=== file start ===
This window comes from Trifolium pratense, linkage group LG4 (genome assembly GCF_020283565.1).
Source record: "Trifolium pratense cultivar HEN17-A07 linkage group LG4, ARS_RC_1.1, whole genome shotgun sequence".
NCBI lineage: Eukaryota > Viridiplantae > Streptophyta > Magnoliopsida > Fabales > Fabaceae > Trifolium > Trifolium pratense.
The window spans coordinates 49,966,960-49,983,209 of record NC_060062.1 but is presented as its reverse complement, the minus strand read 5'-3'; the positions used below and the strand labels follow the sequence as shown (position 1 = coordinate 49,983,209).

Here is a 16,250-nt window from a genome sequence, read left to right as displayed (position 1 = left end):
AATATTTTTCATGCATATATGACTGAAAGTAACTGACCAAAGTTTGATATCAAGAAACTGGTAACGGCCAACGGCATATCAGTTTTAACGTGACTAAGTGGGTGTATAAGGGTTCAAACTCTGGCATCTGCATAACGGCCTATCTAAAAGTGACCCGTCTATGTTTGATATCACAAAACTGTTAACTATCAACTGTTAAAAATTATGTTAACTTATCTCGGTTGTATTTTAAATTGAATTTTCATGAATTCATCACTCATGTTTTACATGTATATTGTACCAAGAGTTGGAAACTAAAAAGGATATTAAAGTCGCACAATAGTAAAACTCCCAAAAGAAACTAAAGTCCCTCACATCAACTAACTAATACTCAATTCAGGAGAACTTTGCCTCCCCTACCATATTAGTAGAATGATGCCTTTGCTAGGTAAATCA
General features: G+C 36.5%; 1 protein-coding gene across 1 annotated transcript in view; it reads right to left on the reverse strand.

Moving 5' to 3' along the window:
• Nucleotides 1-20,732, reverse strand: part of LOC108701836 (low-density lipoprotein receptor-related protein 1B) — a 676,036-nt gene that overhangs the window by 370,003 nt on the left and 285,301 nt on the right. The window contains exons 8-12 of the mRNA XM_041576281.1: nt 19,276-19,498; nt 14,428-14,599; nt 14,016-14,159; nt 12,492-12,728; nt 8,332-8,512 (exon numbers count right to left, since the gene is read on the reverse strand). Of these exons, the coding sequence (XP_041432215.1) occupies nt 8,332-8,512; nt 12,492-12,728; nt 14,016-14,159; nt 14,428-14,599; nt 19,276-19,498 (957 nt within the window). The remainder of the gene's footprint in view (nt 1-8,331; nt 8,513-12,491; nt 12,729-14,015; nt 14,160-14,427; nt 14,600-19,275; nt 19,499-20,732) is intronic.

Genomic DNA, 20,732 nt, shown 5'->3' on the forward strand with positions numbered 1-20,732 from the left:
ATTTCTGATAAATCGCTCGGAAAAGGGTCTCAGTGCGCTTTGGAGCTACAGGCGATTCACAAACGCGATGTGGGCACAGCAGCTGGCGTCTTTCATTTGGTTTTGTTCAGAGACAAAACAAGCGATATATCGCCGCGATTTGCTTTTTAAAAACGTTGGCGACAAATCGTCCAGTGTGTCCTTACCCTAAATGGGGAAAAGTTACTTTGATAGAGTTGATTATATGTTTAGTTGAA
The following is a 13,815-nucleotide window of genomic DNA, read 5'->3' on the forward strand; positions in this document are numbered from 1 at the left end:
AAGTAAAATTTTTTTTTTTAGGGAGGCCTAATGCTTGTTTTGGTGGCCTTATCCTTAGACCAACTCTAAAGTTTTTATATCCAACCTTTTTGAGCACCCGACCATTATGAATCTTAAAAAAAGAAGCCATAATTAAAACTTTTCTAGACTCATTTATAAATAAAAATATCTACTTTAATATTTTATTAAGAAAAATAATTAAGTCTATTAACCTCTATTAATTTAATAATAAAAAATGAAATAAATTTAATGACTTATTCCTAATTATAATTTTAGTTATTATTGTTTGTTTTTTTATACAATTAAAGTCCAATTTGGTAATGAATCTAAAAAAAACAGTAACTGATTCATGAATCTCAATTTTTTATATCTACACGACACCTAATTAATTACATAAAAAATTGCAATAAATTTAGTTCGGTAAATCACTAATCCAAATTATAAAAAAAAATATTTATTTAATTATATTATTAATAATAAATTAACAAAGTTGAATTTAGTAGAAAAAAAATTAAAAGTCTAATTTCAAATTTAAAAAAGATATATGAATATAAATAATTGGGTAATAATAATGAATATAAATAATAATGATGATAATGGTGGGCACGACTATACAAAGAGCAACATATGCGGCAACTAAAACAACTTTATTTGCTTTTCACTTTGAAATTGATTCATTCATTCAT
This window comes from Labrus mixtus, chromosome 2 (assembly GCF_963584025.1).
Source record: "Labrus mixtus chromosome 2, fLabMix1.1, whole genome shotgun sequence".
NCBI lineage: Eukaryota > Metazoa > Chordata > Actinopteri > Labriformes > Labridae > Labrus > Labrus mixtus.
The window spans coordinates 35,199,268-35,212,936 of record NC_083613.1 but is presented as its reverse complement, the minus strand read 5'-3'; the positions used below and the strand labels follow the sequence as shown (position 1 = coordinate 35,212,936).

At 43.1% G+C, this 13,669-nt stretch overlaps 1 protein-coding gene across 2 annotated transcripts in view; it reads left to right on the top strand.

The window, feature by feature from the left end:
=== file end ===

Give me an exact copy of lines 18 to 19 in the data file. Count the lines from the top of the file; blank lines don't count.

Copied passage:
At 43.1% G+C, this 13,669-nt stretch overlaps 1 protein-coding gene across 2 annotated transcripts in view; it reads left to right on the top strand.

The window, feature by feature from the left end: